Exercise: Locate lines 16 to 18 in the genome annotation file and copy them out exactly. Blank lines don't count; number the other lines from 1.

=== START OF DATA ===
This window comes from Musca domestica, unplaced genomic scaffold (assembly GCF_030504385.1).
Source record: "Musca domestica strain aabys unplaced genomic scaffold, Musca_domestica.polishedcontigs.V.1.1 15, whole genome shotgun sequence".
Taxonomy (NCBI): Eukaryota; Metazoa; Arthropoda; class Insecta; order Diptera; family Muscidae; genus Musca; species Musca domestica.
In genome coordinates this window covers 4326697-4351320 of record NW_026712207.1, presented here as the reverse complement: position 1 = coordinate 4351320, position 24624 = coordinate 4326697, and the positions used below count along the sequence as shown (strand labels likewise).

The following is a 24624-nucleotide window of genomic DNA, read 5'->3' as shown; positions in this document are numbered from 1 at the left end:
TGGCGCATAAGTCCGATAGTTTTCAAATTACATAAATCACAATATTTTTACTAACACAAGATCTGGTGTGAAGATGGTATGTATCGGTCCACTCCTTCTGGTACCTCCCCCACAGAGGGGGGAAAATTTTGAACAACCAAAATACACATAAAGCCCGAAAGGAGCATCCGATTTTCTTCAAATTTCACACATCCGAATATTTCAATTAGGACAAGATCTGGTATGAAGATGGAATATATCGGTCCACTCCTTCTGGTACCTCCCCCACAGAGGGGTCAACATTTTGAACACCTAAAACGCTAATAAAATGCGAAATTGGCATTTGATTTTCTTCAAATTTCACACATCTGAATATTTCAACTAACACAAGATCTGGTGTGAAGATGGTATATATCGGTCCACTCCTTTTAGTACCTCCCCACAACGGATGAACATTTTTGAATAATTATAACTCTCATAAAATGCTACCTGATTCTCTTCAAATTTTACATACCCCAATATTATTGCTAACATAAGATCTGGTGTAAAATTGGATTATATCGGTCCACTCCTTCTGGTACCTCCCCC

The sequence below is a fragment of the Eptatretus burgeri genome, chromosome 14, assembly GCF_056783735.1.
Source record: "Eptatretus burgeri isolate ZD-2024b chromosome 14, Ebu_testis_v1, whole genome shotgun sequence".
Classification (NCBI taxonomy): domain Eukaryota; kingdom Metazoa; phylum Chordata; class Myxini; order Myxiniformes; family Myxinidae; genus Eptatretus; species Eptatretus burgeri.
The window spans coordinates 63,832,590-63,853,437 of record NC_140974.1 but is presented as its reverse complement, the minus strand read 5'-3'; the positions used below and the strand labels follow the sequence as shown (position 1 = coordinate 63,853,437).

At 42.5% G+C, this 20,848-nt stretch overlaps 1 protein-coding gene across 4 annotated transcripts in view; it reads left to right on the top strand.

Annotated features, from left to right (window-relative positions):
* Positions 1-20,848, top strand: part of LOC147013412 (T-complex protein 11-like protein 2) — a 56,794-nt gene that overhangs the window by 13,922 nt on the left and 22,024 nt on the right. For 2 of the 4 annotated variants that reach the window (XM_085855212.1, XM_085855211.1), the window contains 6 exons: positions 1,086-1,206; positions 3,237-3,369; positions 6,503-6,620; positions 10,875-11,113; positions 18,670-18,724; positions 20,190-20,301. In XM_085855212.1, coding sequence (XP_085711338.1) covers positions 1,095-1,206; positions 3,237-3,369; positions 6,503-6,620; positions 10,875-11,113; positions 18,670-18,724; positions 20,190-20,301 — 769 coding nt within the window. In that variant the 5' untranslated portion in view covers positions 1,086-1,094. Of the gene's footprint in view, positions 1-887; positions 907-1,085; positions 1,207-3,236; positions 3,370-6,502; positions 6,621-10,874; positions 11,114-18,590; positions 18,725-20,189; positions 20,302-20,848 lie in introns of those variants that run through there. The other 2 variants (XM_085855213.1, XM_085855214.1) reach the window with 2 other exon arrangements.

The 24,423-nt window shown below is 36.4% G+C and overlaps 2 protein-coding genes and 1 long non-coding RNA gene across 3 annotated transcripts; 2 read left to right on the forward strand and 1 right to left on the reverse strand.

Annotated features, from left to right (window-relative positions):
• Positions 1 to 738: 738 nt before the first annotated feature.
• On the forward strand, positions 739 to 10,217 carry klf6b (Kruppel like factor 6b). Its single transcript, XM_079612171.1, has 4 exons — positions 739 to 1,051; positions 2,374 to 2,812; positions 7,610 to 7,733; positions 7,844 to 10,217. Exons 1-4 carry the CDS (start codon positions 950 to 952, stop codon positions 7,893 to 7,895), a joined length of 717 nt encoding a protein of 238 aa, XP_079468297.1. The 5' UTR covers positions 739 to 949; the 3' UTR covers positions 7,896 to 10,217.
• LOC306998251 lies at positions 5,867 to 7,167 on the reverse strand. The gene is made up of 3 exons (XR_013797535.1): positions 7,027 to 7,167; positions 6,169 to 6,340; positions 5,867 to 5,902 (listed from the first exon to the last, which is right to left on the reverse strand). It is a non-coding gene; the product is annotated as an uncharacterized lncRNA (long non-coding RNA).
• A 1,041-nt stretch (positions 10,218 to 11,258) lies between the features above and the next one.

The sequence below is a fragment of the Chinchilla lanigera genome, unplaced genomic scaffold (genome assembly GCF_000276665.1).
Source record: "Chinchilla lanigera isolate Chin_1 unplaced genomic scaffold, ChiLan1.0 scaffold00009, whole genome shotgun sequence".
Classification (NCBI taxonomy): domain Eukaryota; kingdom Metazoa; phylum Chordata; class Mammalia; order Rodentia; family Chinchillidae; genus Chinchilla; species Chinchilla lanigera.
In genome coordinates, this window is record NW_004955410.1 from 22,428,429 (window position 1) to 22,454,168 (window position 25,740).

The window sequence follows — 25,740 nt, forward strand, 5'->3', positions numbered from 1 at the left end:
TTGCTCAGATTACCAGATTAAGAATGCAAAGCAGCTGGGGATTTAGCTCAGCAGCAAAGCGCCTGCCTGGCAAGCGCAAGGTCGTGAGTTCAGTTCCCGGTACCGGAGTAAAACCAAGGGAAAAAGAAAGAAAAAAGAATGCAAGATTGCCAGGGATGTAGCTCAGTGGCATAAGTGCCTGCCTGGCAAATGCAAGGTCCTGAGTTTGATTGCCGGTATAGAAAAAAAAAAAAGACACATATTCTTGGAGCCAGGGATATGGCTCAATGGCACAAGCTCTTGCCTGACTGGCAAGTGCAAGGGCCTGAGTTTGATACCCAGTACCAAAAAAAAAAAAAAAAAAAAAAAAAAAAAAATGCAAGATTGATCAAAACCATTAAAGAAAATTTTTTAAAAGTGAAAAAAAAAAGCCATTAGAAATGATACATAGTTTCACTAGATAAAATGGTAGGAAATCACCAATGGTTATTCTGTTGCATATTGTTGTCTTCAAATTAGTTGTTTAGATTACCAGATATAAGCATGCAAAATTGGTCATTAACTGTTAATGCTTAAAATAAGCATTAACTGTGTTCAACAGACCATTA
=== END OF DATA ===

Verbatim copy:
• Positions 1 to 738: 738 nt before the first annotated feature.
• On the forward strand, positions 739 to 10,217 carry klf6b (Kruppel like factor 6b). Its single transcript, XM_079612171.1, has 4 exons — positions 739 to 1,051; positions 2,374 to 2,812; positions 7,610 to 7,733; positions 7,844 to 10,217. Exons 1-4 carry the CDS (start codon positions 950 to 952, stop codon positions 7,893 to 7,895), a joined length of 717 nt encoding a protein of 238 aa, XP_079468297.1. The 5' UTR covers positions 739 to 949; the 3' UTR covers positions 7,896 to 10,217.
• LOC306998251 lies at positions 5,867 to 7,167 on the reverse strand. The gene is made up of 3 exons (XR_013797535.1): positions 7,027 to 7,167; positions 6,169 to 6,340; positions 5,867 to 5,902 (listed from the first exon to the last, which is right to left on the reverse strand). It is a non-coding gene; the product is annotated as an uncharacterized lncRNA (long non-coding RNA).